Brilliant Art, Scandalous Conflict of Interest ; for the Tate to Have Acquired a Work of Art by One of Its Trustees Is Blatantly Improper
Hensher, Philip, The Independent (London, England)
Mr Chris Ofili is a very good artist indeed, and everyone should certainly go to Tate Britain to see his installation of 13 paintings, 'The Upper Room'. It is a spectacular take on the theme of the Last Supper, incorporating icons of other world religions, and presents a dazzlingly theatrical blaze of colour. There is no question about the quality of the work. But it shouldn't be in the Tate.
Mr Ofili is a trustee of the Tate, and, I am certain, a very effective and important one. Apart from his innate distinction as a painter, his commitment to, and interest in, non-Western cultures can only be useful to the Tate, considering its future direction. One of the main problems a museum like the Tate has is how to broaden its appeal outside its white, middle-class, middle-aged audience. Mr Ofili, who evidently engages with a very wide range of art, can only help provide solutions other than the painfully obvious ones.
In either role, Mr Ofili deserves our admiration. But none of that is remotely relevant to the extraordinary situation. For the Tate to have acquired a work of art by one of its trustees is blatantly improper; I cannot imagine how they thought that such a scandalous conflict of interest would go unnoticed.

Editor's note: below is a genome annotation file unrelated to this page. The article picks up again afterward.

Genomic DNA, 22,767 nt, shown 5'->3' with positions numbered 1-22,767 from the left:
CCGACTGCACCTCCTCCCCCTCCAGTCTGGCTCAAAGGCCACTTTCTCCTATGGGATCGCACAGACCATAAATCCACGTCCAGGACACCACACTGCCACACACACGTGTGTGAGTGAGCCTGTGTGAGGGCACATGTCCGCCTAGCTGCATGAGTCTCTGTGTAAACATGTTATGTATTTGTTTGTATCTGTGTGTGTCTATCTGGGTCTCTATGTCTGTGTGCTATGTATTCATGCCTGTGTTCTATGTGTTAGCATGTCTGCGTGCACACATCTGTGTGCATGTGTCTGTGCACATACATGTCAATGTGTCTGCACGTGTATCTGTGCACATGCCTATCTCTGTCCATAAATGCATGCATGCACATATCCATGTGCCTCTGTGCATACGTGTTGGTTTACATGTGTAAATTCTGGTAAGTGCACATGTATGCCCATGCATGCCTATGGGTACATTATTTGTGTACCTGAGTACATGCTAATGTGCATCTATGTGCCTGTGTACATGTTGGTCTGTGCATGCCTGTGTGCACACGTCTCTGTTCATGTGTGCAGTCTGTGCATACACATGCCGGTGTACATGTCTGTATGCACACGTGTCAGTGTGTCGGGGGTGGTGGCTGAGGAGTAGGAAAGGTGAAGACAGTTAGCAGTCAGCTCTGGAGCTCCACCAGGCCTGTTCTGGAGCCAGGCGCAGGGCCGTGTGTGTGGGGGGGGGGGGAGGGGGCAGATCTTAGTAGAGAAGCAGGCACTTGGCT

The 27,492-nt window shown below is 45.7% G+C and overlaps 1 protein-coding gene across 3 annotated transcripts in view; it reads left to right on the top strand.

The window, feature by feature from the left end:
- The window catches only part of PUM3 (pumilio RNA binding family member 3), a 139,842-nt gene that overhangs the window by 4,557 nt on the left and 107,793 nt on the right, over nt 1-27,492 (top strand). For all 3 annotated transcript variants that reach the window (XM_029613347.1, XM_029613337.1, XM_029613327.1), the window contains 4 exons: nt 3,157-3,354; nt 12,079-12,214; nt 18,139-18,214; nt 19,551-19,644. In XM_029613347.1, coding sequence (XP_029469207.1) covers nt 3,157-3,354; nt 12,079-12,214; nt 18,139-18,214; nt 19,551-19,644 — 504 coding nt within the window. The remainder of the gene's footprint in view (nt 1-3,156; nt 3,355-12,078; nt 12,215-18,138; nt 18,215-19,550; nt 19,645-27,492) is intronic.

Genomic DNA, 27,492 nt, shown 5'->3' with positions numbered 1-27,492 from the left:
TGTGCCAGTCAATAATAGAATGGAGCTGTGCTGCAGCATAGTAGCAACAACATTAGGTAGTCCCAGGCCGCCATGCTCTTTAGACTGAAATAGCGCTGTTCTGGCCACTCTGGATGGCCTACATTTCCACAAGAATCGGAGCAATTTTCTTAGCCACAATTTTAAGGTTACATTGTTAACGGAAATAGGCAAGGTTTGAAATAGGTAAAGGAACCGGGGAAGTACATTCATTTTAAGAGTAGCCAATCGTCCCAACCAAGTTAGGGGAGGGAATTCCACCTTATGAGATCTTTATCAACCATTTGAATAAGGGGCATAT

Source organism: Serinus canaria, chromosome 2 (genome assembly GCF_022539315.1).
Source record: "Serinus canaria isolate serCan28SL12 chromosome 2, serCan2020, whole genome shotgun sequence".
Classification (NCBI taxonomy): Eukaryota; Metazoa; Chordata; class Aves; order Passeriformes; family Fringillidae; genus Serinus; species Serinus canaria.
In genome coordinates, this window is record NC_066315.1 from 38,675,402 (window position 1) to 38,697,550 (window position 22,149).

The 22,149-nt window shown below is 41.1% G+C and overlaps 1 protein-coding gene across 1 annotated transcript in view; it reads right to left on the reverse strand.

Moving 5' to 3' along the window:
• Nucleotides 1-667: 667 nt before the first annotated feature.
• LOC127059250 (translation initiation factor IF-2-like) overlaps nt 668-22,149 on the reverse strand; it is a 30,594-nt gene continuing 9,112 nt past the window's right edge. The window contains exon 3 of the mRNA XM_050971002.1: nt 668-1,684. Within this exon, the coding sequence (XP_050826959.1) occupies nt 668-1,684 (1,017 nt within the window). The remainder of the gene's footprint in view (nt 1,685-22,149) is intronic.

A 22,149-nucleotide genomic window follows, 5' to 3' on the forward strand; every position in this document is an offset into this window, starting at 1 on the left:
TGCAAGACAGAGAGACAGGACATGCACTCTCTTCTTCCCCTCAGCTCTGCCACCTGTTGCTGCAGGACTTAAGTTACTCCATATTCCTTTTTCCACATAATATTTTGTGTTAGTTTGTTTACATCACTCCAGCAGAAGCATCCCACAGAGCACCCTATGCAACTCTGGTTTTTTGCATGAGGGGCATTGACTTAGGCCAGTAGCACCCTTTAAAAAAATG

Some of the correspondence relating to the acquisition has been made public, and it makes enlightening reading. In 2002, Mr Ofili's dealer, Victoria Miro, wrote to say that 'as Chris is getting married next week... I suspect he may be less willing than previously to wait for an extended period in terms of finance. Evidently, especially as Chris is a trustee, this is a sensitive situation.'
Although there is no sign that the Tate paid any attention to the consideration that Mr Ofili wanted a large sum of money in one go because he was getting married, this is an absolutely extraordinary letter to send to a publicly funded institution, and it makes one wonder about the tone of the negotiations as a whole.
If you try to imagine any other public body entering into comparable discussions " let us say a government department considering a PFI project, and deciding to award it to a company where the relevant minister sits on the board, and being asked to pay the fees up front because the minister was shortly getting married... No, it's completely inconceivable.
Though the sum of money paid for the work of art is hardly to the point, and it accurately reflects the value of Mr Ofili's work in the market, one might as well know that it was pounds 705,000. The Tate could not, or would not, pay that, and in the end contributed pounds 225,000, the remainder being made up by donations.
Nevertheless, the principle is the thing. Some amusement has been extracted out of the fact that Mr Ofili recently urged fellow artists to donate works of art to the Tate, with the implication that he ought to have done exactly that. …